Update 6/25/18: After unanimous approval from an expert panel in April, the FDA approved Epidiolex. The headline has been updated to reflect this news. FDA Commissioner Scott Gottlieb noted in a statement that "that this is not an approval of marijuana or all of its components" and said the agency remains "concerned about the proliferation and illegal marketing of unapproved CBD-containing products with unproven medical claims."
Today, an expert panel of advisors to the Food and Drug Administration recommended that the agency approve a marijuana-derived medicine used as a treatment for severe seizures in children with epilepsy. Pending a final decision by the Food and Drug Administration, expected by late June, the drug could be the first marijuana-based medicine to receive government approval in the United States. The FDA is not bound to follow the recommendations of its outside experts, but it usually does.
The agency’s 13-member health panel unanimously recommended the medication based on three studies showing its effectiveness in treating two rare forms of childhood epilepsy; by voting in favor of the drug, they agreed that its benefits outweighed the risks. Called Epidiolex, it’s produced by a British company, GW Pharmaceuticals, and comes in a strawberry-flavored liquid form similar to the cannabidiol (or CBD) used to treat a variety of ailments. Some parents have already been using CBD oil to treat their children with epilepsy, though it’s obviously a big deal to have that treatment approved and regulated by the FDA.
It’s also worth noting that CBD doesn’t produce a “high”—it’s chemically different from the mind-altering THC (tetrahydrocannabinol) found in marijuana. Patients treated with the drug won’t feel any weed-like effects. The product is derived from the company’s proprietary strain of marijuana that’s been bred to have high CBD content.
The panel recommended approval based in part on clinical trials suggesting Epidiolex is an effective treatment for Dravet syndrome, a severe form of epilepsy stemming from a rare genetic mutation. It’s marked by frequent and prolonged seizures within a child’s first year, and some 20 percent of those afflicted die. Several high-profile cases showed the potential of CBD oil to treat the condition, and more formal research followed, eventually leading to today’s decision. (Patients with Lennox-Gastaut, another severe form of epilepsy, have also responded well to Epidiolex treatment; the panel was voting on whether to recommend approval for these two conditions.)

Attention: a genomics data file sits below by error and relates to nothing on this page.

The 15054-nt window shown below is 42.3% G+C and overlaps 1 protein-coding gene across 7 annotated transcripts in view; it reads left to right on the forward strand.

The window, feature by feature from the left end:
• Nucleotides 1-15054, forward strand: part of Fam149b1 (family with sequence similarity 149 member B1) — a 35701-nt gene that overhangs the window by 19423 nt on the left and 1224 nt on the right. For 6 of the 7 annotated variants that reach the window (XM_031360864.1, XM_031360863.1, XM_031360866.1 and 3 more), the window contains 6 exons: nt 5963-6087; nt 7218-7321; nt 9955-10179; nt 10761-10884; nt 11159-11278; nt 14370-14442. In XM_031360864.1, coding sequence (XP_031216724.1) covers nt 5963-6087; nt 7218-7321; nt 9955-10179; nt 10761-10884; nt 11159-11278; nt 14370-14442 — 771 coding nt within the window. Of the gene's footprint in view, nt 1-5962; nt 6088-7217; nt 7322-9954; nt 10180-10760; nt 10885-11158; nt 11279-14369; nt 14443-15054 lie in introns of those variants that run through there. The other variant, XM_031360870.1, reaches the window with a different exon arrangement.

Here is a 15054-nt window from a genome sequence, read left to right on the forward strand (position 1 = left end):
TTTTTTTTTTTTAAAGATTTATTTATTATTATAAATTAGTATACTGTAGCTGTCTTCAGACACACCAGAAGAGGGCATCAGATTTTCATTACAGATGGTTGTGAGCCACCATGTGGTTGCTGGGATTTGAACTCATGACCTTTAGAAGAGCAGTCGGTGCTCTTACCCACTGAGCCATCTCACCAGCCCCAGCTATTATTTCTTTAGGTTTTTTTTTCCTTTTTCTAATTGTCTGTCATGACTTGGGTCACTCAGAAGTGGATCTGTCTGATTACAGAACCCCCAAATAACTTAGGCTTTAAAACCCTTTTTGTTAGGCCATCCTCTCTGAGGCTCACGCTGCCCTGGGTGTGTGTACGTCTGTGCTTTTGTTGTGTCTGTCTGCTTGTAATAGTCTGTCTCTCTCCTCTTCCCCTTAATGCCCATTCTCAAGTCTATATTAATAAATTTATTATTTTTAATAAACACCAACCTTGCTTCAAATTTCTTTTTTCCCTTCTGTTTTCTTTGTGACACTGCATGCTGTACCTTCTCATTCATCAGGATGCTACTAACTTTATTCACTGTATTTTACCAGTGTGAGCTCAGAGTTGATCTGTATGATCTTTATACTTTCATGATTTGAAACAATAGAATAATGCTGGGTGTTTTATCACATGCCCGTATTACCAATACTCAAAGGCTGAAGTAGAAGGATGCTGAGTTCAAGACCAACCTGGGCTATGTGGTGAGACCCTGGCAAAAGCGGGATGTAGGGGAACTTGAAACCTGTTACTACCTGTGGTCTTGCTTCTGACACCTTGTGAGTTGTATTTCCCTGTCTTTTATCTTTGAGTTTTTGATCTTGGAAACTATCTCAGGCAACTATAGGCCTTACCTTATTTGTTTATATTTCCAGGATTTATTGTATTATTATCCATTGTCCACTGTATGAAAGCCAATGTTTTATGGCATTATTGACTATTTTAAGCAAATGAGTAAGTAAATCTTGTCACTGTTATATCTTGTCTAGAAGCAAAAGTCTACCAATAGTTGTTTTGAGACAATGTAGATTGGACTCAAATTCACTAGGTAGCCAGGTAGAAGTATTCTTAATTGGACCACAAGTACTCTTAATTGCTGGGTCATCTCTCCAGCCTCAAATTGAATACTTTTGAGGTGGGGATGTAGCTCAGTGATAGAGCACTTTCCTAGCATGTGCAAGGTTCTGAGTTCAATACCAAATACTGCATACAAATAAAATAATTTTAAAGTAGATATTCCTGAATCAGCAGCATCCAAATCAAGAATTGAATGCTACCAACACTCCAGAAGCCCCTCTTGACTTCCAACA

CBD has long occupied a legal gray area, though. It’s easy to buy online (though you don’t always get what you pay for), with manufacturers saying their products are derived from hemp, which, unlike marijuana, is legal to cultivate. People use it for pain relief and even as a sunburn salve, though the FDA recently called out a number of companies for claiming their CBD products could treat or cure cancer.
The panel did note that Epidiolex comes with a potential risk of liver damage, but prescribing doctors could monitor patients accordingly. More commonly, the drug might cause diarrhea, vomiting, fatigue, and sleep problems.
While more than two dozen states recognize medical marijuana, the FDA has not approved any medicinal use for the plant at the federal level. The agency has approved synthetic versions of THC and CBD for treating side effects of chemotherapy, though under Drug Enforcement Agency rules THC is classified as a Schedule II drug, meaning its use is highly restricted. Marijuana is currently Schedule I, the most restrictive classification for drugs, considered by the DEA to have “no currently accepted medical use and a high potential for abuse.” According to Bloomberg, FDA staff indicated at the meeting that if Epidiolex is ultimately approved for sale, CBD would have to be rescheduled.
How much this will cost patients isn’t yet clear, though Wall Street analysts say Epidiolex could run more than $25,000 per year.
It seems unlikely that an approval will open a large market for government-sanctioned, marijuana-based medicine. With the FDA’s approval, doctors could prescribe Epidiolex to the small number of people with two rare forms of epilepsy—though they could also prescribe it for “off-label” treatment of other conditions. It may also spur more CBD research from deep-pocketed pharmaceutical companies who recognize an opportunity.
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